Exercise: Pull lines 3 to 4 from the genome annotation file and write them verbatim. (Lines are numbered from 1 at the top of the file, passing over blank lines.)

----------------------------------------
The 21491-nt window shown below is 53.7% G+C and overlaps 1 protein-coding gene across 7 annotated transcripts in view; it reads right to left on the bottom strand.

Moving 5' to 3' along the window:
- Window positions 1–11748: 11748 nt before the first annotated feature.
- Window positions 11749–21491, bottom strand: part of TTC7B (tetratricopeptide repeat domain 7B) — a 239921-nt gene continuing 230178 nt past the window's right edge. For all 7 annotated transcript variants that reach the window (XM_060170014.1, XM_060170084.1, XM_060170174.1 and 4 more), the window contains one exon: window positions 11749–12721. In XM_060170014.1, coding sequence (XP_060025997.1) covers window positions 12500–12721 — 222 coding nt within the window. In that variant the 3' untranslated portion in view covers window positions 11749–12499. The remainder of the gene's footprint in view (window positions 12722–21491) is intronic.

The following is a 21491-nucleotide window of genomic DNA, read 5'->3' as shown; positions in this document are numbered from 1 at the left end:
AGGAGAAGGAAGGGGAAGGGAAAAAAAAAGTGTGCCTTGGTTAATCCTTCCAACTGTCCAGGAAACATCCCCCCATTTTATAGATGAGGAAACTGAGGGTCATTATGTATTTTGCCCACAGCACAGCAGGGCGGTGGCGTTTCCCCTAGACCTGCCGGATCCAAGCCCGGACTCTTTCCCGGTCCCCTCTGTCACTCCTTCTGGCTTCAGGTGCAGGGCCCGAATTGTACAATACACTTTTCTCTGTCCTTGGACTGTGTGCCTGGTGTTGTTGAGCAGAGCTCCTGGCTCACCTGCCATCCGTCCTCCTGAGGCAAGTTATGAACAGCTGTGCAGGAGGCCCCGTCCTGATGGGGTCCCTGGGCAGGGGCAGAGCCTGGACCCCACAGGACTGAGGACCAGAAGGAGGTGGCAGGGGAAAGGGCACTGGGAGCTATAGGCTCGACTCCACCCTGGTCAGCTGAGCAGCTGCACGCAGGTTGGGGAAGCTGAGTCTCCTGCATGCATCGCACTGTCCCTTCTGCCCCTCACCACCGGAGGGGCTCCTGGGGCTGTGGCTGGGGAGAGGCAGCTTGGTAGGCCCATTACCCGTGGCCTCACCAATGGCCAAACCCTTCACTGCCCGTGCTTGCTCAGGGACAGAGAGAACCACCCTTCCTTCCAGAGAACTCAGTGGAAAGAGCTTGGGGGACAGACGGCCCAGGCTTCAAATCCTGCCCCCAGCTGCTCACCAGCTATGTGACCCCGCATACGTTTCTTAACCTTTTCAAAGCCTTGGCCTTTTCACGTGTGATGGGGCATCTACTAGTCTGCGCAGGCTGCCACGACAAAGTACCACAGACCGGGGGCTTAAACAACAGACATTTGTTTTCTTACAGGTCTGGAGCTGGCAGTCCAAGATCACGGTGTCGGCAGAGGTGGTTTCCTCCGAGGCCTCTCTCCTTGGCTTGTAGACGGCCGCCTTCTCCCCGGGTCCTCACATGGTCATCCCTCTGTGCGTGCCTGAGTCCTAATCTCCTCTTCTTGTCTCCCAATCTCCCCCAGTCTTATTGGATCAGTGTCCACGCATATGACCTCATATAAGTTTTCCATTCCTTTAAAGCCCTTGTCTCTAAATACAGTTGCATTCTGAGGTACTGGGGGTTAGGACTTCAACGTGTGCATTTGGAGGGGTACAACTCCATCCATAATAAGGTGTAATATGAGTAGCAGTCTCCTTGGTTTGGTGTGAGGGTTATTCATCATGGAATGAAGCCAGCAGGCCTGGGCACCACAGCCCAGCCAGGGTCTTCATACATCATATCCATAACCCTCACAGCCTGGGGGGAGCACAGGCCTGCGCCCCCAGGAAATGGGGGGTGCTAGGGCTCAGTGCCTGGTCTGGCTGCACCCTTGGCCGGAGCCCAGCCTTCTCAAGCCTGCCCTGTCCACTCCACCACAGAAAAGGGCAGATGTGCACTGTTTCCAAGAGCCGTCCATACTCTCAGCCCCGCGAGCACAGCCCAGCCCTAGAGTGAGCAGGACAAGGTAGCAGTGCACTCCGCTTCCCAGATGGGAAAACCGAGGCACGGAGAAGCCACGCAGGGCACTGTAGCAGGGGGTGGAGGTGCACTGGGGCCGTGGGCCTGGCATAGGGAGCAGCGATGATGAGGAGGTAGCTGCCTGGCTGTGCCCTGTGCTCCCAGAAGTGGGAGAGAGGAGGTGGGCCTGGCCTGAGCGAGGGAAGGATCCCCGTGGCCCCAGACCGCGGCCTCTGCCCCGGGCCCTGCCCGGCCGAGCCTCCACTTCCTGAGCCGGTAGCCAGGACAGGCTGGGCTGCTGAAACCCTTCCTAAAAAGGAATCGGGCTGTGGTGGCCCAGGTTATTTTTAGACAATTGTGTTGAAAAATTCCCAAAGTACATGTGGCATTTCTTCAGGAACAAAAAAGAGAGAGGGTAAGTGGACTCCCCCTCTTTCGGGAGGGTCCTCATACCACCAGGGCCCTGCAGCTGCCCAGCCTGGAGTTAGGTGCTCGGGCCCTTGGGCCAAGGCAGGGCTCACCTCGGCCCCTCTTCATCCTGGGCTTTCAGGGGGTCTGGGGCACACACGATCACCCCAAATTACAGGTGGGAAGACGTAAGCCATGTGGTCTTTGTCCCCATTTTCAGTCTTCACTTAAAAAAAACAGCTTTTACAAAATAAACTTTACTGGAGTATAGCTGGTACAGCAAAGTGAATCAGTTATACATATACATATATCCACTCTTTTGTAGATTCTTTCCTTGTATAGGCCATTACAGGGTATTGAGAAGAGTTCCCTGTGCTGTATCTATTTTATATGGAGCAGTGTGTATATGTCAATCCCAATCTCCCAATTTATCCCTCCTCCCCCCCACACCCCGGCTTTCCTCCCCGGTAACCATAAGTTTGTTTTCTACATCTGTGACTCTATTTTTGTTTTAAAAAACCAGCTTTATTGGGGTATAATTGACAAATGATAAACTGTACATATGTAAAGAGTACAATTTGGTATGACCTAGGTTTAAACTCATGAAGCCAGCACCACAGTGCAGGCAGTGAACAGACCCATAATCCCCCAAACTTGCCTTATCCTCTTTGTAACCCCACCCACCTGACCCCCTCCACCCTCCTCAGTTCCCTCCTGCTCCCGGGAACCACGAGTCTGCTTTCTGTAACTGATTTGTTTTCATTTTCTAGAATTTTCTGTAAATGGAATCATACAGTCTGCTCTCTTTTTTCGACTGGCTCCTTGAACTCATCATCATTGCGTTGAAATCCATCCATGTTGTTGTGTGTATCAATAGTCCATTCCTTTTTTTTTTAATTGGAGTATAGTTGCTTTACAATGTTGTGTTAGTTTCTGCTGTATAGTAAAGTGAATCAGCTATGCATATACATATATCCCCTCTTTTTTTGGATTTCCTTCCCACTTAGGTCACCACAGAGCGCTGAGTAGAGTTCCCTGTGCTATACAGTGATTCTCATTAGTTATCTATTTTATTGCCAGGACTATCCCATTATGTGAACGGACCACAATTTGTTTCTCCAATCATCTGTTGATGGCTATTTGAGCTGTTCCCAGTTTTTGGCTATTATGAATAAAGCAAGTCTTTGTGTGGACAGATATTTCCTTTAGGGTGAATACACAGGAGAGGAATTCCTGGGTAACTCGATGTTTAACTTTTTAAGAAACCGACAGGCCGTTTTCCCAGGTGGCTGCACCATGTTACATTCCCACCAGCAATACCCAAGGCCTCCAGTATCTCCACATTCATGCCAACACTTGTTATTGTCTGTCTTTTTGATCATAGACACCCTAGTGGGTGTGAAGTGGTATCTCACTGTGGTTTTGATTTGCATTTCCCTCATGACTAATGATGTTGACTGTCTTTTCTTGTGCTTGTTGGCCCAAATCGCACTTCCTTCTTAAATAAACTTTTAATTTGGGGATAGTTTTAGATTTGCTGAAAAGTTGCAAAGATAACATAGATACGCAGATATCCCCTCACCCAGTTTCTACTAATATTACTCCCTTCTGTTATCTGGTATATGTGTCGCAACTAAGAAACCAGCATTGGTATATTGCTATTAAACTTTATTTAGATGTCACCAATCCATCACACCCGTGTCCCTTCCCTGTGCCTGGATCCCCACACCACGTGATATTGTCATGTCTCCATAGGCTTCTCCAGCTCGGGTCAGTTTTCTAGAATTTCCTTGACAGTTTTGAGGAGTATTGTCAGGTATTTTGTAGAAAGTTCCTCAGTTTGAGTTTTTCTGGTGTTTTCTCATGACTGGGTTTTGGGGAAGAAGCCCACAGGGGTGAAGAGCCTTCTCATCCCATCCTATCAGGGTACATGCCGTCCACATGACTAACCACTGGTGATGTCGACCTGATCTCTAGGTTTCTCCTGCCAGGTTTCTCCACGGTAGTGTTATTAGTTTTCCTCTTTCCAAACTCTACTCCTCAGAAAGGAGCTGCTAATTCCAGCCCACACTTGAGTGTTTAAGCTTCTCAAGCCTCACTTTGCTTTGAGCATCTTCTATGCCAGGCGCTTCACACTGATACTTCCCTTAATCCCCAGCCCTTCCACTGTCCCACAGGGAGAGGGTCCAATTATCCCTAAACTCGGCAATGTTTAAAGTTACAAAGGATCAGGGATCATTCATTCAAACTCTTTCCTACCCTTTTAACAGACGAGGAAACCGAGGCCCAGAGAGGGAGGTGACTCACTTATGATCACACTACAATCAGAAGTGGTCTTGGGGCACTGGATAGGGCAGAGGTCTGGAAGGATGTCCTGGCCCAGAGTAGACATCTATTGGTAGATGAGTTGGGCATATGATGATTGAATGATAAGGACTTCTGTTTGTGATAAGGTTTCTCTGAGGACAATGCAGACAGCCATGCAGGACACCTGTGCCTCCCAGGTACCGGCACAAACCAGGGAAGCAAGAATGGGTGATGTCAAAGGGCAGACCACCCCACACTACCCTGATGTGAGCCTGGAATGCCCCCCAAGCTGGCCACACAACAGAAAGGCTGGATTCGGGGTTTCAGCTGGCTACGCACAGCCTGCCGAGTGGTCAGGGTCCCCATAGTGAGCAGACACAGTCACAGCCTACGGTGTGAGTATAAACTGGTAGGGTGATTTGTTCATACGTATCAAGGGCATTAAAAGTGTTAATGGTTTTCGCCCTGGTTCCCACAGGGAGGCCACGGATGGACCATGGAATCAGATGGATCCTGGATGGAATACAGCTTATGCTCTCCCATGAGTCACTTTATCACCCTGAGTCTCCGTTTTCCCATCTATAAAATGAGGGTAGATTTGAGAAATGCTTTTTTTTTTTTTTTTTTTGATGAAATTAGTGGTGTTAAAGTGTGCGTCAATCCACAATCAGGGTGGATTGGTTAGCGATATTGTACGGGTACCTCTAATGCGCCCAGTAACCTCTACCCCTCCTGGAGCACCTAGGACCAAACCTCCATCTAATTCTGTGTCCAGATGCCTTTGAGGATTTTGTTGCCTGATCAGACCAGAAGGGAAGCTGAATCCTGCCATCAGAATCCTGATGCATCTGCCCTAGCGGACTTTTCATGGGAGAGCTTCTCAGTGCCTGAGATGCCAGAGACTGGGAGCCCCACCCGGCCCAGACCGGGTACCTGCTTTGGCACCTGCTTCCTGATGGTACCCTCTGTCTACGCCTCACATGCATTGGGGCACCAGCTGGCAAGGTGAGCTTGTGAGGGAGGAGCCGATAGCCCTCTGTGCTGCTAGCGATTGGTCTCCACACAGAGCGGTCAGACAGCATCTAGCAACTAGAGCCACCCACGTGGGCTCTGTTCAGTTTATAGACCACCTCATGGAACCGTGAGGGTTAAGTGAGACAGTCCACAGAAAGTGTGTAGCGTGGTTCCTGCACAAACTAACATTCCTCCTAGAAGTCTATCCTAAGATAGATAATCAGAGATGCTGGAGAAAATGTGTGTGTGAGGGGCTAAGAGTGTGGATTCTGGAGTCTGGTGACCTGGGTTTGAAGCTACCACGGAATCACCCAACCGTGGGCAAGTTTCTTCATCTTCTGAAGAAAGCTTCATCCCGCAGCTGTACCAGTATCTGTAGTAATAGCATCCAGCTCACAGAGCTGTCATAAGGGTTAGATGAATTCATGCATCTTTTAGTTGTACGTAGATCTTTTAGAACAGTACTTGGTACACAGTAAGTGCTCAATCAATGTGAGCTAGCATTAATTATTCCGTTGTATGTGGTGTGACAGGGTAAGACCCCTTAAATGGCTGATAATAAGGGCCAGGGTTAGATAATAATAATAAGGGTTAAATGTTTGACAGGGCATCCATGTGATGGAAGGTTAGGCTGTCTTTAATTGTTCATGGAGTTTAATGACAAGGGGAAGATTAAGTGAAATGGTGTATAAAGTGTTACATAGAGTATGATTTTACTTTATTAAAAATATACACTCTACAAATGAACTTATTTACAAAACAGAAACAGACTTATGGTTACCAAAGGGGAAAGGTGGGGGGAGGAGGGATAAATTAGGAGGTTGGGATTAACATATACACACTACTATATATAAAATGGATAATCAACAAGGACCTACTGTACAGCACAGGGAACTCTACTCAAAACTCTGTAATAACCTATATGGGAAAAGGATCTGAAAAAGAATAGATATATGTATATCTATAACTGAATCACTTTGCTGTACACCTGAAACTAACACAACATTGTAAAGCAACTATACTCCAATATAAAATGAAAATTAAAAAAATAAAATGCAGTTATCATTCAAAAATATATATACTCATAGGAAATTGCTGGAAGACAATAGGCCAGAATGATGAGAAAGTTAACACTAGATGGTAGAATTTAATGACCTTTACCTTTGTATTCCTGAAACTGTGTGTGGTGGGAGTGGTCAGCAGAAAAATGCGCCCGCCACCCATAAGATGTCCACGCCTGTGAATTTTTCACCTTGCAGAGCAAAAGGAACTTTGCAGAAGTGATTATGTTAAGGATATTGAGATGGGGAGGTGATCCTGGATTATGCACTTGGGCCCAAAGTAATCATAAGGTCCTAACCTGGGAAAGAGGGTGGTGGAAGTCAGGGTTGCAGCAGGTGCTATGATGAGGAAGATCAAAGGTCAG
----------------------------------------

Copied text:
- Window positions 1–11748: 11748 nt before the first annotated feature.
- Window positions 11749–21491, bottom strand: part of TTC7B (tetratricopeptide repeat domain 7B) — a 239921-nt gene continuing 230178 nt past the window's right edge. For all 7 annotated transcript variants that reach the window (XM_060170014.1, XM_060170084.1, XM_060170174.1 and 4 more), the window contains one exon: window positions 11749–12721. In XM_060170014.1, coding sequence (XP_060025997.1) covers window positions 12500–12721 — 222 coding nt within the window. In that variant the 3' untranslated portion in view covers window positions 11749–12499. The remainder of the gene's footprint in view (window positions 12722–21491) is intronic.